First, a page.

Herman Melville

And God created great whales. -- Genesis

	Oh, the rare old whale, mid storm and gale
	In his ocean home will be
	A giant in might, where might is right,
	And King of the mindless sea. 
						-- Whale Song

His very name conjures up space, the sea, above all, as microcosm, as either elemental womb or tempest. -- A Robert Lee, introduction to Everyman edition of Billy Budd and other stories

Herman Melville (1819-1891), American poet and novelist. Born in New York, worked as a cabin boy on a packet steamer to Liverpool (1839), joined a whaler to the South Seas, where he jumped ship and joined the US Navy. Three years later he returned to the US to write.

Typee (1846), the most popular book during his lifetime, was largely an account of his life in the South Seas.

In 1850, Melville moved to Pittsfield, Massachusetts, where he became friends and neighbours of Sophia and Nathaniel Hawthorne.

Moby-Dick (1851) was published to critical acclaim, but surprisingly, especially in the light of its appeal today, it did not sell. The book was dedicated to his friend, Nathaniel Hawthorne.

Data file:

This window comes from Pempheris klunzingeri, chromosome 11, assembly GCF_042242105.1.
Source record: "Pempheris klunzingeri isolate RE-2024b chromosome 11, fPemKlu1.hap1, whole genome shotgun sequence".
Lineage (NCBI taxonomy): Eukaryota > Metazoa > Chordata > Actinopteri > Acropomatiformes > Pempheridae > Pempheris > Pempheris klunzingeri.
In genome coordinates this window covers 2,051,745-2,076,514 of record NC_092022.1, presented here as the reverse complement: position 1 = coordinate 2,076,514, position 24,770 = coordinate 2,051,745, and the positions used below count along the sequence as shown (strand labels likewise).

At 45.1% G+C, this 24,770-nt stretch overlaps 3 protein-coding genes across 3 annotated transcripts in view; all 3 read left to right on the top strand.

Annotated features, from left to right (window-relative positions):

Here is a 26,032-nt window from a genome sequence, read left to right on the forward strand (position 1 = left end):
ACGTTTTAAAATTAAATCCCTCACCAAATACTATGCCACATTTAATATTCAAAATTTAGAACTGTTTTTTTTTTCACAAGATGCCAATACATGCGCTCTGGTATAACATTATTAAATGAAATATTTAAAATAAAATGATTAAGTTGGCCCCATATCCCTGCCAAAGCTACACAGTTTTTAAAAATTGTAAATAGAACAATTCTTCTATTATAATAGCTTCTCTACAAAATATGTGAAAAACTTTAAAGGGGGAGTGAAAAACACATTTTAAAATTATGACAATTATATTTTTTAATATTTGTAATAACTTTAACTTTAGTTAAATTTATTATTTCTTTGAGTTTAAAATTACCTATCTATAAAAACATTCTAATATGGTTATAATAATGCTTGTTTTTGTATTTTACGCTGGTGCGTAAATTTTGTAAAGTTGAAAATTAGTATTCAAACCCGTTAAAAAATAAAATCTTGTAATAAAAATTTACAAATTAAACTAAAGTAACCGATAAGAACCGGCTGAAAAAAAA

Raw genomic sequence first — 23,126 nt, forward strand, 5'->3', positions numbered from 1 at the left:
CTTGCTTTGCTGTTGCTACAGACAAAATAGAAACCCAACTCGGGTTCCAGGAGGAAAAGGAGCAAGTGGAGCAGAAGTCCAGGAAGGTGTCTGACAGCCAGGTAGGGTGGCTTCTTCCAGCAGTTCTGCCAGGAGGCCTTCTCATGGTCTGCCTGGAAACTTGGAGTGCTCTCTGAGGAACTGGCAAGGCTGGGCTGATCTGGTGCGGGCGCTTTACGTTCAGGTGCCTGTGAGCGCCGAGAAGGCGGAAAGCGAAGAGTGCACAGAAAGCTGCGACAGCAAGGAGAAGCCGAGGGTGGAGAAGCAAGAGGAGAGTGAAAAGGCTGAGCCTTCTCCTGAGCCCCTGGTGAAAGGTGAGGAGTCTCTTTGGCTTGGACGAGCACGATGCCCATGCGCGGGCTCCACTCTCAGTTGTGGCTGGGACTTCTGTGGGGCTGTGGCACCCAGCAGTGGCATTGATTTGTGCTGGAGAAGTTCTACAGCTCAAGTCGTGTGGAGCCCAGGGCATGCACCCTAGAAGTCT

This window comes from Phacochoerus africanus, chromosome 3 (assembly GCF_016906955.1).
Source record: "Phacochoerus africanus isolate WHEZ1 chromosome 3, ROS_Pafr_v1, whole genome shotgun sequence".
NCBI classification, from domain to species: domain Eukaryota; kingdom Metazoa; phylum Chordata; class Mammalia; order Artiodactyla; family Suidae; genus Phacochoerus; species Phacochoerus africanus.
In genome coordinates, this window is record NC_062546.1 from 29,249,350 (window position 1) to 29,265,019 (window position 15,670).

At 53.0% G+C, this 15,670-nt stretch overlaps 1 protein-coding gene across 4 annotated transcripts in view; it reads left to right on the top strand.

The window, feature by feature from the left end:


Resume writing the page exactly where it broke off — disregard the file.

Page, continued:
Melville's own thoughts on Moby-Dick:

It is the horrible texture of a fabric that should be woven of ship's cables and hawsers. A Polar wind blows through it, and birds of prey hover over it.

Following the publication of Moby-Dick, the popularity of Melville declined and he sank into obscurity. On his death he had been virtually forgotten.

Billy Budd (1926), written in the 1880s in the period leading up to his death, was published posthumously.

Melville drew heavily upon his life and experience for his works, travel and experience of poverty in Liverpool Redburn (1849), life in the South Seas Typee (1846), Omoo (1847), and Mardi (1849), experience on-board a US frigate White-Jacket (1850), and life aboard a whaler Moby-Dick (1851).

In the Cambridge History of American Literature (1917) Melville merits little more than an appreciative footnote, and that was as a travel writer for Typee and Omoo. Without these two novels it is doubtful he would have even warranted an entry. Moby-Dick is not mentioned.


Herman Melville, Moby-Dick, eds Andrew Delbanco & Tom Quirk, Penguin Classic Books, 1992

Herman Melville, Typee, ed George Woodcock, Penguin Classic Books, 1972

Herman Melville, Redburn, ed Harold Beaver, Penguin Classic Books, 1976

Herman Melville, Billy Budd, Sailor and other stories, ed Harold Beaver, Penguin Classic Books, 1967

Literature ~ Nathaniel Hawthorne ~ Edgar Allan Poe
(c) Keith Parkins 1999 -- June 1999 rev 0